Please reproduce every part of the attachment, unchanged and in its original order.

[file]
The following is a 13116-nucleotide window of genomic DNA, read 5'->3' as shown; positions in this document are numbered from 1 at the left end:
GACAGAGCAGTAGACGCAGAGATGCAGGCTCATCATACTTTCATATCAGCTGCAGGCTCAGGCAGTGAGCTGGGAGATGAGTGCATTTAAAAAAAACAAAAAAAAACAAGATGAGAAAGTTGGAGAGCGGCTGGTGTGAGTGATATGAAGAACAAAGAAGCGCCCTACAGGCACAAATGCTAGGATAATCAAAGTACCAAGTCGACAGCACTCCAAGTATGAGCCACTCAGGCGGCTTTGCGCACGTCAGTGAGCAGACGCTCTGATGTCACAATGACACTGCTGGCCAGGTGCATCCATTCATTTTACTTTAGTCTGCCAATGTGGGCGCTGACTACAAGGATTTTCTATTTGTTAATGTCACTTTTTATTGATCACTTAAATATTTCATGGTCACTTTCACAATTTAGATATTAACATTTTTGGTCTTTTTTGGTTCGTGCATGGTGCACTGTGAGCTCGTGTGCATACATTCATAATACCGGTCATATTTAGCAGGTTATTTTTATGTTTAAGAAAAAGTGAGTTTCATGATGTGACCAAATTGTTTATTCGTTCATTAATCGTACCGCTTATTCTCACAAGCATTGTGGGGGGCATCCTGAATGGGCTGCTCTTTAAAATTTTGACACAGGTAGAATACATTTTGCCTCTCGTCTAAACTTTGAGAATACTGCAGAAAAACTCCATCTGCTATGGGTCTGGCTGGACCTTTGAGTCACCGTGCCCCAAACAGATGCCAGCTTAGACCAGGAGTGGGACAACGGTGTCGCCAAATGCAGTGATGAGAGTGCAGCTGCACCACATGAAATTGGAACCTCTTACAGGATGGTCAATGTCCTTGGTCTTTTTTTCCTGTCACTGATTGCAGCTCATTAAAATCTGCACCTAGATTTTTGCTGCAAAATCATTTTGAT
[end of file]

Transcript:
The following is a 13116-nucleotide window of genomic DNA, read 5'->3' as shown; positions in this document are numbered from 1 at the left end:
GACAGAGCAGTAGACGCAGAGATGCAGGCTCATCATACTTTCATATCAGCTGCAGGCTCAGGCAGTGAGCTGGGAGATGAGTGCATTTAAAAAAAACAAAAAAAAACAAGATGAGAAAGTTGGAGAGCGGCTGGTGTGAGTGATATGAAGAACAAAGAAGCGCCCTACAGGCACAAATGCTAGGATAATCAAAGTACCAAGTCGACAGCACTCCAAGTATGAGCCACTCAGGCGGCTTTGCGCACGTCAGTGAGCAGACGCTCTGATGTCACAATGACACTGCTGGCCAGGTGCATCCATTCATTTTACTTTAGTCTGCCAATGTGGGCGCTGACTACAAGGATTTTCTATTTGTTAATGTCACTTTTTATTGATCACTTAAATATTTCATGGTCACTTTCACAATTTAGATATTAACATTTTTGGTCTTTTTTGGTTCGTGCATGGTGCACTGTGAGCTCGTGTGCATACATTCATAATACCGGTCATATTTAGCAGGTTATTTTTATGTTTAAGAAAAAGTGAGTTTCATGATGTGACCAAATTGTTTATTCGTTCATTAATCGTACCGCTTATTCTCACAAGCATTGTGGGGGGCATCCTGAATGGGCTGCTCTTTAAAATTTTGACACAGGTAGAATACATTTTGCCTCTCGTCTAAACTTTGAGAATACTGCAGAAAAACTCCATCTGCTATGGGTCTGGCTGGACCTTTGAGTCACCGTGCCCCAAACAGATGCCAGCTTAGACCAGGAGTGGGACAACGGTGTCGCCAAATGCAGTGATGAGAGTGCAGCTGCACCACATGAAATTGGAACCTCTTACAGGATGGTCAATGTCCTTGGTCTTTTTTTCCTGTCACTGATTGCAGCTCATTAAAATCTGCACCTAGATTTTTGCTGCAAAATCATTTTGAT